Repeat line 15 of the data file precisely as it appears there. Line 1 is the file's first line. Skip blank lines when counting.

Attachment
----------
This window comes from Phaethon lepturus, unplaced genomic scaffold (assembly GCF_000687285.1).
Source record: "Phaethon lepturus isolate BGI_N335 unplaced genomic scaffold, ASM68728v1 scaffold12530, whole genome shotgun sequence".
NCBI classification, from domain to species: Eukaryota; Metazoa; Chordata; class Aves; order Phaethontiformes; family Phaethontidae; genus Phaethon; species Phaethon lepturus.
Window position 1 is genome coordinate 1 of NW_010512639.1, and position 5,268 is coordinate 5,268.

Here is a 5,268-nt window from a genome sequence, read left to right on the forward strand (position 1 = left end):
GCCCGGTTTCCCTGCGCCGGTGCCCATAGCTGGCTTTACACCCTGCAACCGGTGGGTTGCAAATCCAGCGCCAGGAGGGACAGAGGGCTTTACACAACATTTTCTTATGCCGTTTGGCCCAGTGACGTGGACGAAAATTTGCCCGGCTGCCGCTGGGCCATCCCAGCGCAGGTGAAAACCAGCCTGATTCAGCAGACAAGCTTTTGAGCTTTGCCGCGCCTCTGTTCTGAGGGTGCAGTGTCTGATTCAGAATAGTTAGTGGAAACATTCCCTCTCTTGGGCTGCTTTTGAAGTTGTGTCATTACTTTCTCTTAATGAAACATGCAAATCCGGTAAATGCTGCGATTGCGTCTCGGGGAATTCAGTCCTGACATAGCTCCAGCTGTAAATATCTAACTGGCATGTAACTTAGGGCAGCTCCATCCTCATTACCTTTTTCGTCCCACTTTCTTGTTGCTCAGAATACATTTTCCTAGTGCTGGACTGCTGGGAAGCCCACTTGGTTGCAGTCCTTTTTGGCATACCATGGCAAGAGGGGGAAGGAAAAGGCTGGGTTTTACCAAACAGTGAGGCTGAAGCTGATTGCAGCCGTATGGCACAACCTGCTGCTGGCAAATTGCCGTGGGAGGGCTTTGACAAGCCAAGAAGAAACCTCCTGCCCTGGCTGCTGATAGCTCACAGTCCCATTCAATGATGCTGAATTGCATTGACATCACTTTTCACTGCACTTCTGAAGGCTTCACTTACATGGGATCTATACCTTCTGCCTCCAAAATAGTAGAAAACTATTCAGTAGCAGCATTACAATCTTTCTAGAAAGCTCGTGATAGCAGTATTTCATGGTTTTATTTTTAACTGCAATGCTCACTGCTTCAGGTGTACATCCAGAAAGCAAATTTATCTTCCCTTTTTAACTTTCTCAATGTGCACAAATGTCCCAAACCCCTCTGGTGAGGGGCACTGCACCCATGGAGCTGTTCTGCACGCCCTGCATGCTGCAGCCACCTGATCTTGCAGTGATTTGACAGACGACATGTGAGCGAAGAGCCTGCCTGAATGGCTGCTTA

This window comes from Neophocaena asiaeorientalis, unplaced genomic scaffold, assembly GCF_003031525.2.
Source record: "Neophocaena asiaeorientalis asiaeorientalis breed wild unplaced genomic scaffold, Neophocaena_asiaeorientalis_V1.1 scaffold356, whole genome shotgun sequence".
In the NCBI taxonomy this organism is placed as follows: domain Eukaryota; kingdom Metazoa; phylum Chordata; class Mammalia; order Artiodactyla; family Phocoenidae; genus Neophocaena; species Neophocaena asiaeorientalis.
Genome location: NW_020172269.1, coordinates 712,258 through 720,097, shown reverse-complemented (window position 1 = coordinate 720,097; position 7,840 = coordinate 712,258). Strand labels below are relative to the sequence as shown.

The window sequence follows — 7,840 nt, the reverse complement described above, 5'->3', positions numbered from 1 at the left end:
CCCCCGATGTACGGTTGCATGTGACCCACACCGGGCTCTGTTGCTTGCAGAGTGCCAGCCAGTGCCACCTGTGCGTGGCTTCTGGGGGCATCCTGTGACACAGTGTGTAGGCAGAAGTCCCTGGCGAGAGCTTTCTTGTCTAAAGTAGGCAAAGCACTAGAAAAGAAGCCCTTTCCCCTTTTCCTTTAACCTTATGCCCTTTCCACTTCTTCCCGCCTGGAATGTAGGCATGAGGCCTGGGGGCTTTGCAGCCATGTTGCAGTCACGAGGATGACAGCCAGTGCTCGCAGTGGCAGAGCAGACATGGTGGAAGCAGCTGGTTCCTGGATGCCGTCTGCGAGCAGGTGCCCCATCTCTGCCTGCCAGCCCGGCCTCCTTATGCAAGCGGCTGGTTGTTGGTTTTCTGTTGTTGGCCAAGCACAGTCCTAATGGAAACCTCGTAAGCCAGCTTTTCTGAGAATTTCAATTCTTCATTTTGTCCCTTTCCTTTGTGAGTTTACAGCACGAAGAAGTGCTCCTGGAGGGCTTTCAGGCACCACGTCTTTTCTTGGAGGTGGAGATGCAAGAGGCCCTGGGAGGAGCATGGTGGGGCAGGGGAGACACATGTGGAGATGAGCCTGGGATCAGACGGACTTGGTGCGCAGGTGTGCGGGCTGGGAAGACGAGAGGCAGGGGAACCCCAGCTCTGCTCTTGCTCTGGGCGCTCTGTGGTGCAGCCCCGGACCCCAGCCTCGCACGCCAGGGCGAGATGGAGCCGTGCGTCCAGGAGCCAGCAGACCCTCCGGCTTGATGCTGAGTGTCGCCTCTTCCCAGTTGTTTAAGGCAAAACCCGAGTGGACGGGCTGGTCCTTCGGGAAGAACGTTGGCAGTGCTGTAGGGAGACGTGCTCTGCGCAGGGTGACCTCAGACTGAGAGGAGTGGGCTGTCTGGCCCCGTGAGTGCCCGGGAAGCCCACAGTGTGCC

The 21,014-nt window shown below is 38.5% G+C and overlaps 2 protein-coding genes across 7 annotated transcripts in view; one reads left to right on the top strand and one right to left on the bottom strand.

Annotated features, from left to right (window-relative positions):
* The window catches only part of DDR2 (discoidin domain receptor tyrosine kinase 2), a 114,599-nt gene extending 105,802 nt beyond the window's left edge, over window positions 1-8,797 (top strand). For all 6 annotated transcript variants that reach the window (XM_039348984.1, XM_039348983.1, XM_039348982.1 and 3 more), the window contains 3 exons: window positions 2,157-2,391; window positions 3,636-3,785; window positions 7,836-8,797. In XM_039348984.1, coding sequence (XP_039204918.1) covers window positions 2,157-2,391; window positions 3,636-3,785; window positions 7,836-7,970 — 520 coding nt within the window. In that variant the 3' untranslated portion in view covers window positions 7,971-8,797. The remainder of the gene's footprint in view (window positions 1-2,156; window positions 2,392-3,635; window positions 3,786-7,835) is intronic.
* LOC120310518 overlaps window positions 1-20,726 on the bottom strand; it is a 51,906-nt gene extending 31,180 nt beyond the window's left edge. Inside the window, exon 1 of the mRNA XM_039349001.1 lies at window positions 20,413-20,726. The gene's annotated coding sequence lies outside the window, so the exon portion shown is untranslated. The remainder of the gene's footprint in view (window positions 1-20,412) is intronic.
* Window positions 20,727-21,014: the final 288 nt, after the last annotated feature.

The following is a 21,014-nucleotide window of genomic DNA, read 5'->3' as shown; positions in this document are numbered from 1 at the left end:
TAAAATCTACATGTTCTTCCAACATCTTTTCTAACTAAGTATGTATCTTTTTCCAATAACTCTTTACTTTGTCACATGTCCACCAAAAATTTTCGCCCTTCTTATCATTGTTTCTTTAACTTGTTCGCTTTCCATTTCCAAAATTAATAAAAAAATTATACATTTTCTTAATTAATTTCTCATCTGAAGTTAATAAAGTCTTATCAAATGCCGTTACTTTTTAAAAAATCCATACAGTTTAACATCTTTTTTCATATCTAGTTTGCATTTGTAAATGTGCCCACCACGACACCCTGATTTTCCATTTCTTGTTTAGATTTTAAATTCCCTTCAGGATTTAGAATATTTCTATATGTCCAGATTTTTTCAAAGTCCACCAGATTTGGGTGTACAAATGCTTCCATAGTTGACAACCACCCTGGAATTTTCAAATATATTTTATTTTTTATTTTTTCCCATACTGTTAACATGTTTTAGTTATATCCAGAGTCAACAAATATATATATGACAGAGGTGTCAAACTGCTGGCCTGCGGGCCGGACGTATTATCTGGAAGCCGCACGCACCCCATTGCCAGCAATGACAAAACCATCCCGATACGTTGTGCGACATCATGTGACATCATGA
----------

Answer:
* The window catches only part of DDR2 (discoidin domain receptor tyrosine kinase 2), a 114,599-nt gene extending 105,802 nt beyond the window's left edge, over window positions 1-8,797 (top strand). For all 6 annotated transcript variants that reach the window (XM_039348984.1, XM_039348983.1, XM_039348982.1 and 3 more), the window contains 3 exons: window positions 2,157-2,391; window positions 3,636-3,785; window positions 7,836-8,797. In XM_039348984.1, coding sequence (XP_039204918.1) covers window positions 2,157-2,391; window positions 3,636-3,785; window positions 7,836-7,970 — 520 coding nt within the window. In that variant the 3' untranslated portion in view covers window positions 7,971-8,797. The remainder of the gene's footprint in view (window positions 1-2,156; window positions 2,392-3,635; window positions 3,786-7,835) is intronic.